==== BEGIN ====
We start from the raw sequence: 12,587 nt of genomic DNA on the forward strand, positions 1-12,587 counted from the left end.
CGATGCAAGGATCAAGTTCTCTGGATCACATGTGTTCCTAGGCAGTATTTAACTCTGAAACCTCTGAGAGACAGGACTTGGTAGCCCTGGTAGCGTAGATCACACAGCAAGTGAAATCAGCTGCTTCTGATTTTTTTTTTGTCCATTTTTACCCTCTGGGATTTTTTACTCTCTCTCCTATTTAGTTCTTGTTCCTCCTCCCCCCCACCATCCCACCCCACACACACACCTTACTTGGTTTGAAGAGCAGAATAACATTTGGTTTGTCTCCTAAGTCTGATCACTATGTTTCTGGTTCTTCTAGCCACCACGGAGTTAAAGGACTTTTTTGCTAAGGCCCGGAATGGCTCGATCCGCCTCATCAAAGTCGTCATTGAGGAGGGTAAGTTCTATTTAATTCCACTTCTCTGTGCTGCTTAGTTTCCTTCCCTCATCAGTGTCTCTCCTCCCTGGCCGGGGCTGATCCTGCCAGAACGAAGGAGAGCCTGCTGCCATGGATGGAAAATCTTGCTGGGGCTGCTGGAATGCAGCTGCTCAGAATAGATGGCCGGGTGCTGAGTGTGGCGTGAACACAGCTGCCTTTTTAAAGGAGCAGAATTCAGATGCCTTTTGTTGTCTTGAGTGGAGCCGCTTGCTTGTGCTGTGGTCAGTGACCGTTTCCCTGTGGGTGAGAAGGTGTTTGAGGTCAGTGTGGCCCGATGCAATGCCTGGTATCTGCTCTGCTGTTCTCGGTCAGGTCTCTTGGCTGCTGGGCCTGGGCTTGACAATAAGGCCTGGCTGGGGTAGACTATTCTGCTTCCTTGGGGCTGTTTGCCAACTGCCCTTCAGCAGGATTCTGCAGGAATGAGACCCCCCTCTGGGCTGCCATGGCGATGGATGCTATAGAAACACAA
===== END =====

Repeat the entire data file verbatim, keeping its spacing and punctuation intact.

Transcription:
We start from the raw sequence: 12,587 nt of genomic DNA on the forward strand, positions 1-12,587 counted from the left end.
CGATGCAAGGATCAAGTTCTCTGGATCACATGTGTTCCTAGGCAGTATTTAACTCTGAAACCTCTGAGAGACAGGACTTGGTAGCCCTGGTAGCGTAGATCACACAGCAAGTGAAATCAGCTGCTTCTGATTTTTTTTTTGTCCATTTTTACCCTCTGGGATTTTTTACTCTCTCTCCTATTTAGTTCTTGTTCCTCCTCCCCCCCACCATCCCACCCCACACACACACCTTACTTGGTTTGAAGAGCAGAATAACATTTGGTTTGTCTCCTAAGTCTGATCACTATGTTTCTGGTTCTTCTAGCCACCACGGAGTTAAAGGACTTTTTTGCTAAGGCCCGGAATGGCTCGATCCGCCTCATCAAAGTCGTCATTGAGGAGGGTAAGTTCTATTTAATTCCACTTCTCTGTGCTGCTTAGTTTCCTTCCCTCATCAGTGTCTCTCCTCCCTGGCCGGGGCTGATCCTGCCAGAACGAAGGAGAGCCTGCTGCCATGGATGGAAAATCTTGCTGGGGCTGCTGGAATGCAGCTGCTCAGAATAGATGGCCGGGTGCTGAGTGTGGCGTGAACACAGCTGCCTTTTTAAAGGAGCAGAATTCAGATGCCTTTTGTTGTCTTGAGTGGAGCCGCTTGCTTGTGCTGTGGTCAGTGACCGTTTCCCTGTGGGTGAGAAGGTGTTTGAGGTCAGTGTGGCCCGATGCAATGCCTGGTATCTGCTCTGCTGTTCTCGGTCAGGTCTCTTGGCTGCTGGGCCTGGGCTTGACAATAAGGCCTGGCTGGGGTAGACTATTCTGCTTCCTTGGGGCTGTTTGCCAACTGCCCTTCAGCAGGATTCTGCAGGAATGAGACCCCCCTCTGGGCTGCCATGGCGATGGATGCTATAGAAACACAA